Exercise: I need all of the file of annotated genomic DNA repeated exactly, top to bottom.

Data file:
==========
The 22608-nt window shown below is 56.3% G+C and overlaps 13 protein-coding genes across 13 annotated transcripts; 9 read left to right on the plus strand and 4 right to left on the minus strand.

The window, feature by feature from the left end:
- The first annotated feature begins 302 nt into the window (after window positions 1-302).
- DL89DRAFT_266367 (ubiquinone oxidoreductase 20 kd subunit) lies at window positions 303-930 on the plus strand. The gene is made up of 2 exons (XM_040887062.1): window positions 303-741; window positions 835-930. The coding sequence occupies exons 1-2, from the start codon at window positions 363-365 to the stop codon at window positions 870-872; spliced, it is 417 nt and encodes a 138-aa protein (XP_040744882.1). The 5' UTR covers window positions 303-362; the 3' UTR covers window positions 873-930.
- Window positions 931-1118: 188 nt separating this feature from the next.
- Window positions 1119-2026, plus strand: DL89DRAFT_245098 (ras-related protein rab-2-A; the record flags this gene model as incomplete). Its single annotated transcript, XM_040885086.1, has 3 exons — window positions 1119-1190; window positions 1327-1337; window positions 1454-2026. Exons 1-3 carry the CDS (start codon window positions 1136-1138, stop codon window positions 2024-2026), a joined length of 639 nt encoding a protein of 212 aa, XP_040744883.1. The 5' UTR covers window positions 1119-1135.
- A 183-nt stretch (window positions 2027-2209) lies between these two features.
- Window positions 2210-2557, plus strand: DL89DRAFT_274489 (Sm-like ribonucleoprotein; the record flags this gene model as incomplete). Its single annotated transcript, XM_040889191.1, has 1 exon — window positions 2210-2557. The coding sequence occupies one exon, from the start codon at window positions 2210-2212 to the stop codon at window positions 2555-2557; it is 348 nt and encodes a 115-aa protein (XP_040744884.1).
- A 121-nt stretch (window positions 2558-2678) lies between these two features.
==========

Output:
The 22608-nt window shown below is 56.3% G+C and overlaps 13 protein-coding genes across 13 annotated transcripts; 9 read left to right on the plus strand and 4 right to left on the minus strand.

The window, feature by feature from the left end:
- The first annotated feature begins 302 nt into the window (after window positions 1-302).
- DL89DRAFT_266367 (ubiquinone oxidoreductase 20 kd subunit) lies at window positions 303-930 on the plus strand. The gene is made up of 2 exons (XM_040887062.1): window positions 303-741; window positions 835-930. The coding sequence occupies exons 1-2, from the start codon at window positions 363-365 to the stop codon at window positions 870-872; spliced, it is 417 nt and encodes a 138-aa protein (XP_040744882.1). The 5' UTR covers window positions 303-362; the 3' UTR covers window positions 873-930.
- Window positions 931-1118: 188 nt separating this feature from the next.
- Window positions 1119-2026, plus strand: DL89DRAFT_245098 (ras-related protein rab-2-A; the record flags this gene model as incomplete). Its single annotated transcript, XM_040885086.1, has 3 exons — window positions 1119-1190; window positions 1327-1337; window positions 1454-2026. Exons 1-3 carry the CDS (start codon window positions 1136-1138, stop codon window positions 2024-2026), a joined length of 639 nt encoding a protein of 212 aa, XP_040744883.1. The 5' UTR covers window positions 1119-1135.
- A 183-nt stretch (window positions 2027-2209) lies between these two features.
- Window positions 2210-2557, plus strand: DL89DRAFT_274489 (Sm-like ribonucleoprotein; the record flags this gene model as incomplete). Its single annotated transcript, XM_040889191.1, has 1 exon — window positions 2210-2557. The coding sequence occupies one exon, from the start codon at window positions 2210-2212 to the stop codon at window positions 2555-2557; it is 348 nt and encodes a 115-aa protein (XP_040744884.1).
- A 121-nt stretch (window positions 2558-2678) lies between these two features.